Really, it’s all rooted in friendship. When Hartford, CT founded emo four-piece Sorority Noise began touring on the regular a few years back, they connected with new people in each city they hit; it’s something all touring bands do to some extent, it builds out out a support network of familiar faces in the crowd and couches to crash on after the gig. As singer-guitarist Cameron Boucher tells it, Marissa D’Elia was “our Philly friend” from early on — watching from the front row, chatting them up at merch as the show was letting out.
Flash forward a few years, when Boucher and a couple of his bandmates relocated to Philly — he and D’Elia would get together when he wasn’t on the road and casually collaborate, fleshing out some of the first songs she’d ever written. By 2016, enough music was amassed that the for-fun project was now a band called Small Circle. Continue reading →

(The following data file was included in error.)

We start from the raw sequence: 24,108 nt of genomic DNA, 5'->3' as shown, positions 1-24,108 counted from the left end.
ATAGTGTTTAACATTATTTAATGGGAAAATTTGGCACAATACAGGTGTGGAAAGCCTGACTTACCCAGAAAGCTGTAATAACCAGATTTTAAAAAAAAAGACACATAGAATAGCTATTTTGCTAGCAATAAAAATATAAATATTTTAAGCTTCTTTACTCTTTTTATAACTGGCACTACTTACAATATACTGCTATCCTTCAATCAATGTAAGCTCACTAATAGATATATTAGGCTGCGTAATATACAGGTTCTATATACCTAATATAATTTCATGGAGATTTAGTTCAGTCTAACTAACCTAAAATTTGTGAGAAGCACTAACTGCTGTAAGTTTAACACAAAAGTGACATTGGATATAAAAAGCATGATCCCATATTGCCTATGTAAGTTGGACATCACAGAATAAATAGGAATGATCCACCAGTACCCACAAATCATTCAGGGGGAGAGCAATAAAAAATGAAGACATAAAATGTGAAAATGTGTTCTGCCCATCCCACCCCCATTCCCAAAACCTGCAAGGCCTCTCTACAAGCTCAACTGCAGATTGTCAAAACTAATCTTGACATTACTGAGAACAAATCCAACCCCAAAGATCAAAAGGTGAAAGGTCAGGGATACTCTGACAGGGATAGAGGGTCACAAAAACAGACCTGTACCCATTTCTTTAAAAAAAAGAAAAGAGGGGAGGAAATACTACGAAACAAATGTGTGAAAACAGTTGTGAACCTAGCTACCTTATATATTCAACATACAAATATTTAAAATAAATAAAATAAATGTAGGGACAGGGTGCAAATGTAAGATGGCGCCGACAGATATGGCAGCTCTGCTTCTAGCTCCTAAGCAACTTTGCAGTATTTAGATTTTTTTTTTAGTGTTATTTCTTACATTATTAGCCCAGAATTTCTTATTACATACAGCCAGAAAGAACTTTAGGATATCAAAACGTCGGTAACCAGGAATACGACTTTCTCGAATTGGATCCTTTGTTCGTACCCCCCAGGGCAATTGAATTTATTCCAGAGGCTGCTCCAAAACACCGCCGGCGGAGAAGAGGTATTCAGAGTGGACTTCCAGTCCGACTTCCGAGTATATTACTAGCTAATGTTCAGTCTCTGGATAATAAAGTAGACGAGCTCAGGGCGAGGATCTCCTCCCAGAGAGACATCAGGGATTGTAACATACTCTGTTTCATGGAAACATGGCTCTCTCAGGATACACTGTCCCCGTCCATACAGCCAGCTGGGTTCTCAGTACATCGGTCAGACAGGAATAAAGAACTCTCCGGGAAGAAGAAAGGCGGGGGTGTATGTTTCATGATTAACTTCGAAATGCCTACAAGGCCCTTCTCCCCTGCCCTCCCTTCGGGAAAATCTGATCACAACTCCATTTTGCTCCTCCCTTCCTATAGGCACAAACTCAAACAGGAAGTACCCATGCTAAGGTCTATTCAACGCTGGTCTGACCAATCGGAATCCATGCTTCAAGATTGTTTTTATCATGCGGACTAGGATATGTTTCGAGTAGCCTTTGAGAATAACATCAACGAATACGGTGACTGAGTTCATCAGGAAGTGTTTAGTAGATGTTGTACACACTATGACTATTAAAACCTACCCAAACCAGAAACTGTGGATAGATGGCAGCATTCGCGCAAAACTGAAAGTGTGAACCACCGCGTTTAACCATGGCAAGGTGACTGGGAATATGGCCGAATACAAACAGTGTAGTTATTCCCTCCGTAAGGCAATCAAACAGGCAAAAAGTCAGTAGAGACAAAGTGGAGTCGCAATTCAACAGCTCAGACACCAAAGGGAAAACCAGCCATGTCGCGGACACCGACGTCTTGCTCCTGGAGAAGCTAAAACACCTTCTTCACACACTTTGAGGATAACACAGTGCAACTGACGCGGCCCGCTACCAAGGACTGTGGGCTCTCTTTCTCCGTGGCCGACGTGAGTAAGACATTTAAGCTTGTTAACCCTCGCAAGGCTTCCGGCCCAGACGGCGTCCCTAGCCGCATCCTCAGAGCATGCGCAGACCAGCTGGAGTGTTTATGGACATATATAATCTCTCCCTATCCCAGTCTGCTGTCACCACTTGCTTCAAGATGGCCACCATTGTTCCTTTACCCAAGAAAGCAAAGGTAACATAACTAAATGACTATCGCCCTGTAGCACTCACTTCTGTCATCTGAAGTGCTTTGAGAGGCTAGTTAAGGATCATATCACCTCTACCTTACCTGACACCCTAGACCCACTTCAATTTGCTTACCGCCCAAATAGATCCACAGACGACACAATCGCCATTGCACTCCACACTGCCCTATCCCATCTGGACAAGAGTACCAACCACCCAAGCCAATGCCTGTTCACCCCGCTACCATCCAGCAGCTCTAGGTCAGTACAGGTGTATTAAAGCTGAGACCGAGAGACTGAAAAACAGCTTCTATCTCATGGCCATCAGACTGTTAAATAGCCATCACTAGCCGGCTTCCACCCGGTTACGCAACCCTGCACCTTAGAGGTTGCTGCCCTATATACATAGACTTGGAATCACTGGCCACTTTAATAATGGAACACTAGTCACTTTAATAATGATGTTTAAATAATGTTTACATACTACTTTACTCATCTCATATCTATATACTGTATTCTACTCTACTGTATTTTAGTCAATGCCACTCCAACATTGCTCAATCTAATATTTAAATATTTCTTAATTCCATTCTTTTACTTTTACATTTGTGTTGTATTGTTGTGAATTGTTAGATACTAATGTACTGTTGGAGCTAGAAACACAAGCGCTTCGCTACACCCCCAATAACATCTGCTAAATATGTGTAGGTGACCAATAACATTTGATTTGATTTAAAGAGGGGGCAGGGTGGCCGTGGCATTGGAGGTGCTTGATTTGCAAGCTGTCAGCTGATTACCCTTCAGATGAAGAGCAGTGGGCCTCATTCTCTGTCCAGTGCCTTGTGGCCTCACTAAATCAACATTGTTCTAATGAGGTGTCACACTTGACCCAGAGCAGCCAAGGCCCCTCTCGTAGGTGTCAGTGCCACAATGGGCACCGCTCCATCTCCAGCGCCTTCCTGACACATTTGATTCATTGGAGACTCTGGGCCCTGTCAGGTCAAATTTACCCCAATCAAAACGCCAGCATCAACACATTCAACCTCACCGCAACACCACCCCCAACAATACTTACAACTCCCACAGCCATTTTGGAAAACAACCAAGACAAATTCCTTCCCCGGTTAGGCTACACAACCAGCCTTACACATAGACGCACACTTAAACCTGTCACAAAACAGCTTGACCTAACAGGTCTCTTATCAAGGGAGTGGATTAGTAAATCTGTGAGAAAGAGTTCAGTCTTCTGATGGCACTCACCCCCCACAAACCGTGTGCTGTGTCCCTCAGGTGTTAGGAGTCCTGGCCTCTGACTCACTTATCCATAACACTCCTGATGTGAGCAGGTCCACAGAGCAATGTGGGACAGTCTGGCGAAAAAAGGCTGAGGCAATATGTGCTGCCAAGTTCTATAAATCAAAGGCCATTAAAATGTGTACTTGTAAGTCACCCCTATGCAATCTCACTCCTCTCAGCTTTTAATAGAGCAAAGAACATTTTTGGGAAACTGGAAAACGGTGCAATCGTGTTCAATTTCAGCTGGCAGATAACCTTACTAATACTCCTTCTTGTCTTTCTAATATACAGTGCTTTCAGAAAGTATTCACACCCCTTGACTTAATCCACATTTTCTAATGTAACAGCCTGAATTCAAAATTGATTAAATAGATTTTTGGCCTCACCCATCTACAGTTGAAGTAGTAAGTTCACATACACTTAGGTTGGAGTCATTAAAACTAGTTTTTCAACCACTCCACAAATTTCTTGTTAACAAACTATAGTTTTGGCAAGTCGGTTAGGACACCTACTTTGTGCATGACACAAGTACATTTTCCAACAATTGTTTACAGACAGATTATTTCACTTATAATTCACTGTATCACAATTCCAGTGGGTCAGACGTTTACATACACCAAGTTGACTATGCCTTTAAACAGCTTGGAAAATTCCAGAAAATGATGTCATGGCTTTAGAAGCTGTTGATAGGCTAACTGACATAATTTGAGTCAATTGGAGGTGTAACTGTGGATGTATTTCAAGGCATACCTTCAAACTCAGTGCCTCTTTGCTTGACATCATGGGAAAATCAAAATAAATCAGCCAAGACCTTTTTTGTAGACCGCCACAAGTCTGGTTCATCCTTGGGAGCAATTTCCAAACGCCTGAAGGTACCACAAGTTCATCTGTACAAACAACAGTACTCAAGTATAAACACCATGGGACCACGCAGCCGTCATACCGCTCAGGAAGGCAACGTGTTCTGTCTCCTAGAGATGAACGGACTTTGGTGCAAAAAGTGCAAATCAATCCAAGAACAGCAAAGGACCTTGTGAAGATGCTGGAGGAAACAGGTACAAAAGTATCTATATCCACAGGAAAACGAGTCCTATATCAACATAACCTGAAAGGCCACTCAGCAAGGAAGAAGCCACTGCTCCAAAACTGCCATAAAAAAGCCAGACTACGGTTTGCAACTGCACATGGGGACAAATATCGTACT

Philly outfit Small Circle is the awesome indie result you get when combining songwriter and frontwoman Marissa D’elia’s dreamy vocals and melodies with members of emo-punk faves Sorority Noise. After releasing their debut EP melatonin in the spring, the four-piece have now shared a new single and announced an upcoming album, Cyclical, which will be out on September 8th via Flower Girl Records. Continue reading →
Philly hard rockers Resilient hit the MilkBoy stage tonight alongside Honeytiger and The Vernes for The Key’s Philly music showcase. It’s been just about a year since their last EP, Imagining Things, and the band is readying a new collection of songs for release this summer. Meanwhile, Honeytiger just recordedan ace Key Studio Session and The Vernes continue to dish out dreamy summertime indie pop. Tickets and more information on the show can be found at the XPN Concert Calendar; watch Resilient rock “Medication” in the XPN Studio below, via VuHaus. Continue reading →